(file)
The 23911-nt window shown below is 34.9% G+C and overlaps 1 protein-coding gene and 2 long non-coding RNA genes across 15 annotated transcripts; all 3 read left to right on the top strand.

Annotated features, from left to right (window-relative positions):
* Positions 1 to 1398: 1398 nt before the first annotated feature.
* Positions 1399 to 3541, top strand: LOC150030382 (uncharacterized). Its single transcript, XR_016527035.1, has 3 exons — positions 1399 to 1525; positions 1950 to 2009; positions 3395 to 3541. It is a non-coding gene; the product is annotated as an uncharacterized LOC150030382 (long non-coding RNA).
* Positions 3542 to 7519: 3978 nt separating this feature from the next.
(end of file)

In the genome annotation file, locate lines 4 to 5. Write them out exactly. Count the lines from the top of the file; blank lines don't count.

* Positions 1399 to 3541, top strand: LOC150030382 (uncharacterized). Its single transcript, XR_016527035.1, has 3 exons — positions 1399 to 1525; positions 1950 to 2009; positions 3395 to 3541. It is a non-coding gene; the product is annotated as an uncharacterized LOC150030382 (long non-coding RNA).
* Positions 3542 to 7519: 3978 nt separating this feature from the next.